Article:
The Ontario government has backed off some of the reforms it proposed last month to the province’s autism program, after desperate parents spent weeks staging protests at Queen’s Park out of fear the changes would leave them facing massive bills for intensive treatment.
Lisa MacLeod, the Progressive Conservative government’s Minister of Children, Community and Social Services, announced the changes on Thursday. Among them are a pledge to consult parents and “explore” how to provide more money for autistic children with more complex needs; the scrapping of proposed income tests for families seeking autism funding; and a six-month extension for children currently receiving therapy under the old system.
Parents whose children currently receive full funding for autism therapy said they were relieved, but still concerned.
Toronto parent Marguerite Schabas said her seven-year-old son’s intensive therapy had been set to end in June, and she was concerned about him regressing. The program still won’t cover her costs, but she acknowledged the government was starting to listen to parents.
“They should be completely ashamed of themselves for putting families through this for the past six weeks,” Ms. Schabas said. “At least six months gives more time to prepare a proper transition into school with the proper supports.” Under the changes, first announced in February, many parents said their children who received intensive therapy and attended school on a modified day would be forced to attend school more frequently, even full time, because their funding would be cut.
Ms. MacLeod said she and MPP Amy Fee – her parliamentary assistant and herself a mother of two autistic children – convinced Premier Doug Ford to provide more “flexibility” on the funding of the new autism program, which sparked outrage when first revealed last month.
She credited Ms. Fee’s advocacy for changing Mr. Ford’s mind.
“The Premier has listened to Amy and I, and the concerns of families,” she said. “Thanks to him, Ontario will now spend the most per capita on autism in North America.”
But Ms. MacLeod would not say how much cash would be added to the $331-million the government has already committed. A spokesman for the Premier would not elaborate on what discussions took place.
In addition to the other changes, Ms. MacLeod said the government would allow parents to use autism money for speech and language pathology, physiotherapy and occupational therapy.
With the scrapping of its proposed income test, the government says the new plan will instead provide $20,000 in annual funding for all diagnosed children aged 6 and under, with older children receiving $5,000 annually. A $140,000 total cap for each child was to remain in place for now.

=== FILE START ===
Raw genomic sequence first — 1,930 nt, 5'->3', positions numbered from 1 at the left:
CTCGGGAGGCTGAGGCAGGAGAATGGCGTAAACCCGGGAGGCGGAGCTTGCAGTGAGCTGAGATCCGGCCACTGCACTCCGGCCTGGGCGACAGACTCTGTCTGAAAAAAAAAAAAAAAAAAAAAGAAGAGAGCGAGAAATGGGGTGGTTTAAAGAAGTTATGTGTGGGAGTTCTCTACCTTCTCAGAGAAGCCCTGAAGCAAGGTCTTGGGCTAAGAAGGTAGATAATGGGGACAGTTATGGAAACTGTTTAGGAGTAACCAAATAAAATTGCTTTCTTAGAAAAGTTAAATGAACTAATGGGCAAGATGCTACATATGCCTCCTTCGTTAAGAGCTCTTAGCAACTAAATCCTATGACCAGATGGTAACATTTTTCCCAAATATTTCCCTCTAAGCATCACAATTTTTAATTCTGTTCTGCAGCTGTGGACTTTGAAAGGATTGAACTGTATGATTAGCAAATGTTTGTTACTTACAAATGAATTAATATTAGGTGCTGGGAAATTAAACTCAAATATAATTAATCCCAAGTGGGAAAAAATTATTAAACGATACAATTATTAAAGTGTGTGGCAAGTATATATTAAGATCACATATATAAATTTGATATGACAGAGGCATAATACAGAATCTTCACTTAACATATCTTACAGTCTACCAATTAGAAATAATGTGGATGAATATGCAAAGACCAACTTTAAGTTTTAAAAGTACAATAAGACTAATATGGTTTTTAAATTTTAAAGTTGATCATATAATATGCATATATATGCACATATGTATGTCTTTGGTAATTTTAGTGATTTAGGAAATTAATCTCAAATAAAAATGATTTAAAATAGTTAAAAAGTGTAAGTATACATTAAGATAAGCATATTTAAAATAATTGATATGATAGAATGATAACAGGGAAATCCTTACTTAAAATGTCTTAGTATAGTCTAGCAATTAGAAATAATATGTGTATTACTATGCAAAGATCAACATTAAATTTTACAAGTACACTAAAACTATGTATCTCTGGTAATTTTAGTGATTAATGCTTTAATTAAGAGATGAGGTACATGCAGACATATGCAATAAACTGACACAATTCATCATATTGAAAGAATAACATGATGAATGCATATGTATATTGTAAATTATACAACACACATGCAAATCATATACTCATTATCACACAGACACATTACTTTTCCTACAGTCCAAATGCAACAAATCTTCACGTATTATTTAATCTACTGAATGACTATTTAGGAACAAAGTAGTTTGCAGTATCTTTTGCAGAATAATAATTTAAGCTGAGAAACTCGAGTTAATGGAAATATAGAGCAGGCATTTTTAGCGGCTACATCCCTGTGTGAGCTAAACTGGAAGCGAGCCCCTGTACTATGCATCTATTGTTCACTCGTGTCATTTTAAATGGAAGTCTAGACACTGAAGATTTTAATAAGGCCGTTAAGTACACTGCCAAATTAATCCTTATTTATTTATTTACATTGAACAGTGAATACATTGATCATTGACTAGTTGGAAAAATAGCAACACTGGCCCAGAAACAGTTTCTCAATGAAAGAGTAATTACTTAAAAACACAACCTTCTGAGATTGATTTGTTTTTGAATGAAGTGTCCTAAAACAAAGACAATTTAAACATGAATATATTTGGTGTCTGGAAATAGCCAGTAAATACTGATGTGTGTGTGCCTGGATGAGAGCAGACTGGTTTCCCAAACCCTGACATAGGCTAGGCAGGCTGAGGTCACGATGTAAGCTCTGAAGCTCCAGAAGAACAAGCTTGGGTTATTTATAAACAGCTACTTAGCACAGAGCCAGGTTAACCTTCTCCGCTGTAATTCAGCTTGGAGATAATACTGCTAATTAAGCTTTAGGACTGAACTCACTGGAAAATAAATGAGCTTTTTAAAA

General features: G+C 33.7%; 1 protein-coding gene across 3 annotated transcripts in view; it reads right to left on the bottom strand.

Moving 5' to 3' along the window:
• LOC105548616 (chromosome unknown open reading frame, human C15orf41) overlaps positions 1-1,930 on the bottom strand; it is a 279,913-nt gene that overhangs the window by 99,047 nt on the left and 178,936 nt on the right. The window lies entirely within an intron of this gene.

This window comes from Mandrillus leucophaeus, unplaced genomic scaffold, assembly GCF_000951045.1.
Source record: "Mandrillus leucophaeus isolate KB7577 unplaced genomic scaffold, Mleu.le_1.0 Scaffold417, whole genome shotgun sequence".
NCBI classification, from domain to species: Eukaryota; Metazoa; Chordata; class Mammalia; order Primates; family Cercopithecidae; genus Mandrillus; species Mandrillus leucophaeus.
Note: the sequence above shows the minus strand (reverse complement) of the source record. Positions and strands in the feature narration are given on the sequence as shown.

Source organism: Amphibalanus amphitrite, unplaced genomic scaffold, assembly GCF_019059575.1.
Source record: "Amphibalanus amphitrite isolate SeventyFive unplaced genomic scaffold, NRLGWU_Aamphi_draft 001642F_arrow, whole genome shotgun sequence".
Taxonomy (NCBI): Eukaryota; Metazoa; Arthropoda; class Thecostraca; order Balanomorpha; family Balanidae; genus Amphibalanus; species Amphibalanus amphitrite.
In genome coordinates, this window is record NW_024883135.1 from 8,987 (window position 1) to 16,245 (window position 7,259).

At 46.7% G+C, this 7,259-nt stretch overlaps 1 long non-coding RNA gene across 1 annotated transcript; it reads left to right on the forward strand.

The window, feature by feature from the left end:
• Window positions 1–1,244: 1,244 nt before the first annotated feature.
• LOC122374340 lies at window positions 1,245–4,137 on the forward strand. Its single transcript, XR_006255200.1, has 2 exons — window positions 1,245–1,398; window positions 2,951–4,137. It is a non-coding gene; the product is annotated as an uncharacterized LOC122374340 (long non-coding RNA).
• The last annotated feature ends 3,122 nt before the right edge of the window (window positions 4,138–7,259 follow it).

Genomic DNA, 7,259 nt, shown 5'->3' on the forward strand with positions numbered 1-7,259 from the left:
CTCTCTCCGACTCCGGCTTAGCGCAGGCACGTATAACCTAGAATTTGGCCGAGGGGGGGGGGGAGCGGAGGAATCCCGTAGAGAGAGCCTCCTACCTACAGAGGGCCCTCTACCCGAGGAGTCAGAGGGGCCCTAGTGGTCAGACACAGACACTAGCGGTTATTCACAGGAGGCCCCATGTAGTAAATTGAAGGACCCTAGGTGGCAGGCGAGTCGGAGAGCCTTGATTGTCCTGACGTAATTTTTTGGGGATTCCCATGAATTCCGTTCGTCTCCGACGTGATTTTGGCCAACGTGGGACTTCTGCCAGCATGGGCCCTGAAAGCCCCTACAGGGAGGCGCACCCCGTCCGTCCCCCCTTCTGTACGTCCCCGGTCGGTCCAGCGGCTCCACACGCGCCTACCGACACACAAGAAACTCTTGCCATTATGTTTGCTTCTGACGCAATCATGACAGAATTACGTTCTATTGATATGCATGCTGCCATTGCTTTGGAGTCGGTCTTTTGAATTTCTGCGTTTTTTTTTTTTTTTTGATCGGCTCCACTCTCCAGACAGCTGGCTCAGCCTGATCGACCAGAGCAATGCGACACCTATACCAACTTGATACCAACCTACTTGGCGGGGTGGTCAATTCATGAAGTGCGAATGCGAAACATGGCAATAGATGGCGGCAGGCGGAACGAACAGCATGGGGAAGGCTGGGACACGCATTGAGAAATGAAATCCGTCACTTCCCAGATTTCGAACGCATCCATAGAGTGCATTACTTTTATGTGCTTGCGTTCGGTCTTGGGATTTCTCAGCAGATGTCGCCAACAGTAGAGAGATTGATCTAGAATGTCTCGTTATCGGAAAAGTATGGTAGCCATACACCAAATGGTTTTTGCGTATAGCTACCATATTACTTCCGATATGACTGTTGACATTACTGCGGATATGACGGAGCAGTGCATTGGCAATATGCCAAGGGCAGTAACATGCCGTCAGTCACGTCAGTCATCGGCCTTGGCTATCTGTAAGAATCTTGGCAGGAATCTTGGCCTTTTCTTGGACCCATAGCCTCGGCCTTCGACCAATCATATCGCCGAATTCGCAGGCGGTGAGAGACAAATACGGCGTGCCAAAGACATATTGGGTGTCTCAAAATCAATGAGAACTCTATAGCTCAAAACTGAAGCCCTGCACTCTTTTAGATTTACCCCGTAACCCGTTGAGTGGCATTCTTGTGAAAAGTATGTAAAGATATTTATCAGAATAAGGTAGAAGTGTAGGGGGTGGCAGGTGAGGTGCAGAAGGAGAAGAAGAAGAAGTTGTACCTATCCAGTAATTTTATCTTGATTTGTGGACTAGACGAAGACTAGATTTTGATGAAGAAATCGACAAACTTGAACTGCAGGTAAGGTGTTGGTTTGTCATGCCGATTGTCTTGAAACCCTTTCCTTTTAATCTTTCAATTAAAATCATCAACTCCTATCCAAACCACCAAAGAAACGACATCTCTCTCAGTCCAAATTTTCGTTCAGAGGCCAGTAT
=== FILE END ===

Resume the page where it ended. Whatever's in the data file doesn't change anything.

Ms. MacLeod said she is still committed to her original goal of providing some level of funding to all 23,000 children – 75 per cent of those diagnosed with autism – left on the wait list for treatment under the former Liberal government’s system.
The original reforms meant that families who currently receive full funding for intensive therapy will only get a fraction of that financial support, and their children would have less access to services. The government was planning to allocate funds based on age and household income, saying it wanted to spread resources among all families and clear a wait list of 23,000 children.
Last month’s changes prompted protests at Queen’s Park and saw groups of parents pack the public galleries, some sobbing quietly while others were ejected for shouting at Ms. MacLeod or the Premier. An aide to Ms. Fee who is also the father of an autistic child resigned last month over the plan. The minister herself, who vehemently defended the original plan, faced death threats.
Ottawa mother Kate Logue, who has two children who receive autism therapy, said while she still has concerns, she was relieved that treatment for her five-year-old son can continue past April: “I’m not going to lie, I literally had tears in my eyes that I didn’t have to worry about the next six months.”
Julie Koudys of the Ontario Association for Behaviour Analysis (ONTABA), which represents autism treatment providers, said the government’s plan is still flawed, as it arbitrarily cuts funding for children over six, even though many older children still need expensive therapy.
Dr. Koudys, a clinical psychologist and an assistant professor at Brock University, also said the plan does nothing to address key factors behind the wait list, including a shortage of professionals who treat autism and the lack of regulation of those who do.
She welcomed the government’s consultation plans. ONTABA is meeting with the government on April 2. But she said neither ONTABA, nor a government-appointed panel of autism experts on which Dr. Koudys also sits, were consulted before original reforms were launched in February.
With a report from Laura Stone